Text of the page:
My stepfather needed a deck at his duplex that wasn't permanent, and was relatively cheap.
I put this together in a couple of hours for about a hundred dollars.

Step 1: Design

Pretty basic, a square frame with 2x6s, this one is 8x8. We used 2x4s to cover it just because they were cheaper, but generally one would use 5/4 x 6s. Use something to space the boards evenly, I used the flat end of a carpenters pencil.
<p>Could something like this be built to place an above ground pool on? our backyard has a slope and this seems easier than trying to level the ground where we do not plan to permanently reside. the size of the pool is 16x48</p>
&nbsp;Hey Tim, so now that its been about a year, how is this thing holding up? I am likely going to do something similar, not sure if i'm going to stick with 2x4's tho unless they are really cheap.&nbsp;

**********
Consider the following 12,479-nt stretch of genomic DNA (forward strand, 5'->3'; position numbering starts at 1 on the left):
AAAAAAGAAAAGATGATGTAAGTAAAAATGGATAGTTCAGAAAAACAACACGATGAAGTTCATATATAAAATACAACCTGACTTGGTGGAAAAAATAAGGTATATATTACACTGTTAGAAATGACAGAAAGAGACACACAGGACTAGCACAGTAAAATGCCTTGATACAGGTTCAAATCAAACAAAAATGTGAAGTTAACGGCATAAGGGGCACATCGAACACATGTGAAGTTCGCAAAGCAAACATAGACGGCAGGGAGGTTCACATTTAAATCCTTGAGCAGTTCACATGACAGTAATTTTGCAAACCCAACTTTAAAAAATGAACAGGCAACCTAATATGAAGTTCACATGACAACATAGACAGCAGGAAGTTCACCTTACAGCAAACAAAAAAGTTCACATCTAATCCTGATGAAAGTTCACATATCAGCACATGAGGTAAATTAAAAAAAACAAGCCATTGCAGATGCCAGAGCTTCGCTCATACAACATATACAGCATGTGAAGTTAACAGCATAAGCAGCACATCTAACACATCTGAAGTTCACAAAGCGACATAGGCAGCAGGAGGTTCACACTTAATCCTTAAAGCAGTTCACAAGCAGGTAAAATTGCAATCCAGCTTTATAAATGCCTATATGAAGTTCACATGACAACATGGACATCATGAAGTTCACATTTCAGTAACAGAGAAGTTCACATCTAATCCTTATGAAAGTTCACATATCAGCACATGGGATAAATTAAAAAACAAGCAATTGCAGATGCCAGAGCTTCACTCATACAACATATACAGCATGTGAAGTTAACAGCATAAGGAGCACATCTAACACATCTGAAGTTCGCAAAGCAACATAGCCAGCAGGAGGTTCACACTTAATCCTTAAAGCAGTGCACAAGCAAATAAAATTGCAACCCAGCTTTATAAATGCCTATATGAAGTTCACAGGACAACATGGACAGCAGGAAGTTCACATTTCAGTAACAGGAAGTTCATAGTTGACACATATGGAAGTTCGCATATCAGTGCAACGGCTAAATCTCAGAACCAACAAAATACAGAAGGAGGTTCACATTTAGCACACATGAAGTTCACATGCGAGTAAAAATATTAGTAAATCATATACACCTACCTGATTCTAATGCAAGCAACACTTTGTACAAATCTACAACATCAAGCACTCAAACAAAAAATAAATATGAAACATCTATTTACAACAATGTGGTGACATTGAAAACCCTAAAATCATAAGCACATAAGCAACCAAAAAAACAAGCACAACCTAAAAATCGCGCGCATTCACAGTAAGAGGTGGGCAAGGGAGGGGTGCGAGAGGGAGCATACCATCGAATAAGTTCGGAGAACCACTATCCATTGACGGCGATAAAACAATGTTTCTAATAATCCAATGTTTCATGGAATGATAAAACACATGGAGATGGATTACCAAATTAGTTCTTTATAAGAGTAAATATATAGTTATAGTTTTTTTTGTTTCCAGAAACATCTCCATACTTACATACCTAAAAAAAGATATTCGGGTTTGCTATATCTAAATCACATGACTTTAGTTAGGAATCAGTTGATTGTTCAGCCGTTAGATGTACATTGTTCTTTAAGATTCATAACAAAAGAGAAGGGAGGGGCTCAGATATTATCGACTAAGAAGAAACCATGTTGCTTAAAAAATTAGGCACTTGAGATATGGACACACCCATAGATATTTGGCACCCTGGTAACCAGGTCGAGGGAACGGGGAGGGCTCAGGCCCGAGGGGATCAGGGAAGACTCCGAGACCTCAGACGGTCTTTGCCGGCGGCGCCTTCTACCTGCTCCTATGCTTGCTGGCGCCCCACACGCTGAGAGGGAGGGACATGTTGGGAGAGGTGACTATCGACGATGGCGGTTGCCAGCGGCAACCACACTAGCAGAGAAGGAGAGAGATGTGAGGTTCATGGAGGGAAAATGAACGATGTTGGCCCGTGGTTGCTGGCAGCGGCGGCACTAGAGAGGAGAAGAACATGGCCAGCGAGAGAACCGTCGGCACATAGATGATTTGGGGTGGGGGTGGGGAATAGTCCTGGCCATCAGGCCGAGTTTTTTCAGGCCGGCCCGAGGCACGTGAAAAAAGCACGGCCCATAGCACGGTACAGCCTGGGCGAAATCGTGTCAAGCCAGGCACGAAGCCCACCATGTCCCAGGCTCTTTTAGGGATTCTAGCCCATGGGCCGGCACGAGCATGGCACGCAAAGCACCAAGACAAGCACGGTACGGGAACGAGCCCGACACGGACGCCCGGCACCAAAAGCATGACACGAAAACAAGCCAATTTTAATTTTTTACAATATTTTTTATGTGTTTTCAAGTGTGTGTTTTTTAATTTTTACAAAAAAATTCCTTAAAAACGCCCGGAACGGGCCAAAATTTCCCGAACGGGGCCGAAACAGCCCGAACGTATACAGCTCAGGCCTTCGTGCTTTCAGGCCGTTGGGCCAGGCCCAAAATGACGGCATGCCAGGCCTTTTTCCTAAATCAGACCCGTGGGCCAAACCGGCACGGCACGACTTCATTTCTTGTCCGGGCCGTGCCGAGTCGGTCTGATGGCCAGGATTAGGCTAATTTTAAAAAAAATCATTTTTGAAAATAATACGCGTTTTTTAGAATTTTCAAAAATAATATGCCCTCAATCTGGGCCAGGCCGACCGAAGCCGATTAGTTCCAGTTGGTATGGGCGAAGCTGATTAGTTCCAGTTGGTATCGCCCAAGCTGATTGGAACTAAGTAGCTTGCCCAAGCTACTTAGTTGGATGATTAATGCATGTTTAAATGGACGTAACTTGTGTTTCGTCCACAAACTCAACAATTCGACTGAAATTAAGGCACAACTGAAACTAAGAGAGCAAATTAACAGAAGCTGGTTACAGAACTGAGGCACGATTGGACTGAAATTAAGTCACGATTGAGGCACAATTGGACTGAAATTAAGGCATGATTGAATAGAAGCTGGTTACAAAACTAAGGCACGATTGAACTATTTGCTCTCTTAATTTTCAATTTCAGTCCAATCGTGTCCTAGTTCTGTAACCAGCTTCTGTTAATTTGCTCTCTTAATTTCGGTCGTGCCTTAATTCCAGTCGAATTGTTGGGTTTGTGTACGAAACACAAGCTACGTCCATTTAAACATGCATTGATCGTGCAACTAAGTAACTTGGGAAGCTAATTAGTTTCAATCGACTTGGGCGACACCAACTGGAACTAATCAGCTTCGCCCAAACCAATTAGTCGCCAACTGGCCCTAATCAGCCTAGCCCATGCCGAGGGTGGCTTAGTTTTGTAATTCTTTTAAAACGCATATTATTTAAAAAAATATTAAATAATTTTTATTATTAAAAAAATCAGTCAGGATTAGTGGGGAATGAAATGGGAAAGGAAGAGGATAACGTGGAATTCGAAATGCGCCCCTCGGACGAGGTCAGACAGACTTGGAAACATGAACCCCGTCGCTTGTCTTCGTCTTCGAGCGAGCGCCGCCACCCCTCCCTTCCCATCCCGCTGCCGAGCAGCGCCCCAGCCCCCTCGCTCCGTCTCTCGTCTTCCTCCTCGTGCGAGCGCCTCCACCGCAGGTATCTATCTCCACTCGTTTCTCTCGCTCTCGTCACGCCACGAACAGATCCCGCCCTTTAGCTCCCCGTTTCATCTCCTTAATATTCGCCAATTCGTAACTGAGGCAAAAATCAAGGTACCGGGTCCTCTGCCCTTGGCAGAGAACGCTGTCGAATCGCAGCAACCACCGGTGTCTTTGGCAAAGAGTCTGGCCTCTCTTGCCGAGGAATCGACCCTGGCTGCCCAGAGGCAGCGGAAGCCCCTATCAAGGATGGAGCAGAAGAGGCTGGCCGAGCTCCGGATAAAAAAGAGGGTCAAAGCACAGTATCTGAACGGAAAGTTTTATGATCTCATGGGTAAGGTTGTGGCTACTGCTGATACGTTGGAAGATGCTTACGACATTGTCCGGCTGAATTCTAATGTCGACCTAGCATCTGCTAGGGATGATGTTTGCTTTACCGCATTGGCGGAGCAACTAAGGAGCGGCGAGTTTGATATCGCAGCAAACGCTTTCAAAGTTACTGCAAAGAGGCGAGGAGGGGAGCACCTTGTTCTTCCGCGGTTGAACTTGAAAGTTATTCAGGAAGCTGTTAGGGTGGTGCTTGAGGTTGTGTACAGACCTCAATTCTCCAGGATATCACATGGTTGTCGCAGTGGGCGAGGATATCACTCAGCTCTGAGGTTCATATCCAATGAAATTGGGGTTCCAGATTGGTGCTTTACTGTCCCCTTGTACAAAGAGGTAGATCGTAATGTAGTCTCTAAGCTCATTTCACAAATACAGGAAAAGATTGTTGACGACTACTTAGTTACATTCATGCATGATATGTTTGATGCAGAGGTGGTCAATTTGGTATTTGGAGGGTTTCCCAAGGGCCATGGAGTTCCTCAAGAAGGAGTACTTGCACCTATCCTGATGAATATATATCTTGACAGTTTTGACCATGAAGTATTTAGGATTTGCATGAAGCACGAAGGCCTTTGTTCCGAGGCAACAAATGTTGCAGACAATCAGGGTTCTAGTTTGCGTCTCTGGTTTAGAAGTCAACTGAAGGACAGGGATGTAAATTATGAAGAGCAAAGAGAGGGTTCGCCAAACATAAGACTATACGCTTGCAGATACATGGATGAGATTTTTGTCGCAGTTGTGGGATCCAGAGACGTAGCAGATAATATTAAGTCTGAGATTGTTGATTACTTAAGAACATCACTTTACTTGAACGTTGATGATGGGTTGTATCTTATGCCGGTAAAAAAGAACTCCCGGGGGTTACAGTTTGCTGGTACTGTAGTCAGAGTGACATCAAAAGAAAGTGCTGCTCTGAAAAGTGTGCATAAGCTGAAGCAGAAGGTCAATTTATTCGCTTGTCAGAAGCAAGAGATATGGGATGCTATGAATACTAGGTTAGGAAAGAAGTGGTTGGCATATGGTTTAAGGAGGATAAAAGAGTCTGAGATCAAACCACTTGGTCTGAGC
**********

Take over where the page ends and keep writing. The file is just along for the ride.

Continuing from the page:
It's held up just fine. Wood's not rotten. If the deck boards are close to the same price, I'd go with those. <br />
Wow! I can't build stuff but I&nbsp;could get some lawn guy types around here, who come cheaper than real carpenters, to build one. Question: Is the wood treated for rot-proofing? (I forgot what they call that kind of wood. Treated vs. untreated, or something.) and how will it withstand rain generally--would you use deck-stain on it? I live on the 3rd coast (i.e. near Gulf of Mexico) and there's a lot of rainfall. We can't keep any wooden patio furniture outside. <br />
Deck wood is pressure treated, but you'd likely need to buy some water-proofer or deck stain or something. <br />
&nbsp;How did you bolt the frame together?<br /> What supports the weight at the center?
&nbsp;Somehow I forgot to add that there are cross braces, three of them I believe. The same wood used for the outer frame. The frame is just connected with deck bolts.

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